Doing Business on the Phone
by Andrew Wetzler
More and more companies are turning to the telephone as a means of complimenting the efforts of their outside sales organizations.
Some companies are using telemarketing to qualify leads for their outside sales teams.
Other firms are segmenting their target audiences into large and small accounts. This strategy enables the outside sales team to focus on the larger accounts/prospects where a field visit is a justifiable investment, while the inside team can focus on smaller accounts best handled over the phone.
Regardless of the precise application, there are several dimensions of the calling process that will impact the results which are realized. I will address two of them in this article. They are:
1. Identifying and reaching the appropriate decision maker.
2. Capturing the prospect's attention during the call.
The importance of pinpointing the person within an organization who can make a decision cannot be underestimated. Telemarketing representatives waste an inordinate amount of time and energy pursuing the wrong people.
Several steps can be taken to improve the likelihood that a rep will make contact with the right person, have a productive conversation and remain enthusiastic about the mission. These strategies—including finding a list with names as well as numbers; leaving messages that encourage call-backs; and asking good questions while focusing on benefits—are outlined below.
USE A CALLING LIST THAT HAS CONTACT NAMES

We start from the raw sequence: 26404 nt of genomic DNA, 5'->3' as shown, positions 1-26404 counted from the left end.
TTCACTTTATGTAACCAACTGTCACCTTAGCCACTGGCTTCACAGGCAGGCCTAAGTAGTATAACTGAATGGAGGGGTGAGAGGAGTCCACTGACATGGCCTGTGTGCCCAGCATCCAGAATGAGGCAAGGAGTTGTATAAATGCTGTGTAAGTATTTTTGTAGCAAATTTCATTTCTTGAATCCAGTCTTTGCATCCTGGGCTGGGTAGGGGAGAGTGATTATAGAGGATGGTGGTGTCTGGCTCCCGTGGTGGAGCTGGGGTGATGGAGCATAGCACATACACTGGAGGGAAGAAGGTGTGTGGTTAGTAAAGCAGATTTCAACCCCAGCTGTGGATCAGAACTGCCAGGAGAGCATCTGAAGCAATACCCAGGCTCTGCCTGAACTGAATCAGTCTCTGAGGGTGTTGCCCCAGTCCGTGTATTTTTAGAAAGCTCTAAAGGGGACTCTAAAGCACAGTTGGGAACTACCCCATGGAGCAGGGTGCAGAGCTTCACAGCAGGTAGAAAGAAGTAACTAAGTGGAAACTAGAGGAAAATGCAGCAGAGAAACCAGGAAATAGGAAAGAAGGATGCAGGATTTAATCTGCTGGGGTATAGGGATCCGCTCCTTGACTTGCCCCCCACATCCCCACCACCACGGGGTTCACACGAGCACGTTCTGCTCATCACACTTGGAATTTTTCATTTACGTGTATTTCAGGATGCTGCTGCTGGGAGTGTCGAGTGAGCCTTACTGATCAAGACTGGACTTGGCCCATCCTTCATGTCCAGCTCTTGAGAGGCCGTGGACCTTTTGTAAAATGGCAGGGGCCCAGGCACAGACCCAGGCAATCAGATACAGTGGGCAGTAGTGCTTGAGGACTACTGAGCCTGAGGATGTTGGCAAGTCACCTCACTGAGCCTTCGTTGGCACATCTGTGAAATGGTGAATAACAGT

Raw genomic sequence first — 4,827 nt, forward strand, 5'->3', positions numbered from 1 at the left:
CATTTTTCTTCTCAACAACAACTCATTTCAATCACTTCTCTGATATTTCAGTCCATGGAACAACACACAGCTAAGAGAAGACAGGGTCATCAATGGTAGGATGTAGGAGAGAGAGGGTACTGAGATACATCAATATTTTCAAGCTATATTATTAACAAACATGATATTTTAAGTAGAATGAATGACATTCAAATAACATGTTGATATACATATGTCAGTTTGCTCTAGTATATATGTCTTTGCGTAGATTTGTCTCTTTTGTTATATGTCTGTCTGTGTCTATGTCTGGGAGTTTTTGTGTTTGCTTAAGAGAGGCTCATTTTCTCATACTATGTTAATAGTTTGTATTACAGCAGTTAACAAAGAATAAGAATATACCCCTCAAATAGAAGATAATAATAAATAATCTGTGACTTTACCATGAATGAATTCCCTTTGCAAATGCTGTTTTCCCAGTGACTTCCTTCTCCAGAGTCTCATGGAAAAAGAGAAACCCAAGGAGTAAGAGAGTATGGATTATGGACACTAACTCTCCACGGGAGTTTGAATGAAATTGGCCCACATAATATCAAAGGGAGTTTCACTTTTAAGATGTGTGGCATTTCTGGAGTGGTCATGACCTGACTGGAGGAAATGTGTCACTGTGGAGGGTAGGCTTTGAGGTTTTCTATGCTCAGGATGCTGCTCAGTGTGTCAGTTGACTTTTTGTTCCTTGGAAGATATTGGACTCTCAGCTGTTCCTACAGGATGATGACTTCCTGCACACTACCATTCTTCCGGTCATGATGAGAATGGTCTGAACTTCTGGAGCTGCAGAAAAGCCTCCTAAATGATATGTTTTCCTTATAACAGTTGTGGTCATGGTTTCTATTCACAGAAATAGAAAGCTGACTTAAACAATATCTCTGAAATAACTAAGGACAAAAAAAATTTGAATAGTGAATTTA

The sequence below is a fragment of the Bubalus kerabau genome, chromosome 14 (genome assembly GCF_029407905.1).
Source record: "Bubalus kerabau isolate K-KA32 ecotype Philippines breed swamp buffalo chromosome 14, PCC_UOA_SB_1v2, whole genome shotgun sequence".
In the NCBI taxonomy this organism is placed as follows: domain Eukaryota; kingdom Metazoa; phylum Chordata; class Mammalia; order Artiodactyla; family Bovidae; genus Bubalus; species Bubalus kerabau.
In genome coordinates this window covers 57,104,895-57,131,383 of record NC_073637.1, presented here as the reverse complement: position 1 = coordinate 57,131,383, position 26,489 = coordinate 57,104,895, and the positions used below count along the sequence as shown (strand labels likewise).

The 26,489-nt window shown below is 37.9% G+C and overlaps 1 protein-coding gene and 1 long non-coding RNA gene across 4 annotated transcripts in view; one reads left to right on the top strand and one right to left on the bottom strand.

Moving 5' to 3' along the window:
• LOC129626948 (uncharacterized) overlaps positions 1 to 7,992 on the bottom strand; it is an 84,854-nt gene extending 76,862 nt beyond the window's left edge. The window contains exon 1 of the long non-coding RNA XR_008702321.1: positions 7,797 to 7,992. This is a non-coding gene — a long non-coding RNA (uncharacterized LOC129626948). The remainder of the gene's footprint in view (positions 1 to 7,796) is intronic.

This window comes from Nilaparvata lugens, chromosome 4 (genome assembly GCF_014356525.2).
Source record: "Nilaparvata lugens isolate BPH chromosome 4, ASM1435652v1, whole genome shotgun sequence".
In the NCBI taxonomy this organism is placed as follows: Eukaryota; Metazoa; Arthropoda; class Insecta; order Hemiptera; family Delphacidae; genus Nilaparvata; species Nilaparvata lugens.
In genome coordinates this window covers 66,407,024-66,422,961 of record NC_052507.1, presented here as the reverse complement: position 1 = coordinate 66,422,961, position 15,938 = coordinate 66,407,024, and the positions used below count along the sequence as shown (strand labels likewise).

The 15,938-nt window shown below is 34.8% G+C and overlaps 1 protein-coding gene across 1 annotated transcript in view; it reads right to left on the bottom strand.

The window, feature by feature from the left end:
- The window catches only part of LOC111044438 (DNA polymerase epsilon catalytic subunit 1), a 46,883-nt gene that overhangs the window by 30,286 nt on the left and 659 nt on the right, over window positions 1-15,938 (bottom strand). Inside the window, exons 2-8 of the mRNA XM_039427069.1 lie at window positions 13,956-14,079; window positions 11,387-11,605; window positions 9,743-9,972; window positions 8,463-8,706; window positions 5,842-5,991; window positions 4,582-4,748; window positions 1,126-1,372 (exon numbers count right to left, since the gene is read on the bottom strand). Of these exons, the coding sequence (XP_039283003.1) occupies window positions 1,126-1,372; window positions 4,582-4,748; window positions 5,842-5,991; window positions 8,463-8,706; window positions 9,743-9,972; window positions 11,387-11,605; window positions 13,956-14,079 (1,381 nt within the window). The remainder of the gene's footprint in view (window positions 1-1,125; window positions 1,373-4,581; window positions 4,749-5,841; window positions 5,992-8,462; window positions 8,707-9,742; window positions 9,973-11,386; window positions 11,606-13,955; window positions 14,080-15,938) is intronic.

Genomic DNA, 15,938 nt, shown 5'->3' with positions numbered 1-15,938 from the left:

Although there is a greater cost involved in renting a list with contact names, it is usually worth the extra expense. Having a name provides the telephone reps with an "in" when they place the calls, so that they are not immediately identified as a "cold call" by the receptionist or "gatekeeper." Many times, the name given will not even be for the right person; however, it still can provide the reps with a platform to gain the information that they are seeking.
By having a name to start with, a rep can ask for that individual. If that person isn't in, then the rep should ask the receptionist whether that person is the actual decision maker. If they aren't, then the rep needs to probe to get the right name. This is a critical juncture where a rep often drops the ball. Specifically, a rep may leave a message for a person, without determining whether that is the right person.
The result is often a fruitless exercise of leaving messages for someone who probably won't return the call. Not only does this sidetrack any potential sales that could have resulted from speaking with the correct person, but it also saps a great deal of positive energy from the rep.
LEAVE A MESSAGE THAT STIMULATES A CALL-BACK
Why should a prospect return a call from someone they don't know and have never heard of—in essence, a stranger? The best chance of it happening is if prospects are made to feel—through the type of message left—that it might be worthwhile for them to make the effort. My experience is that this can be accomplished by a message that piques the person's interest, without telling the entire story.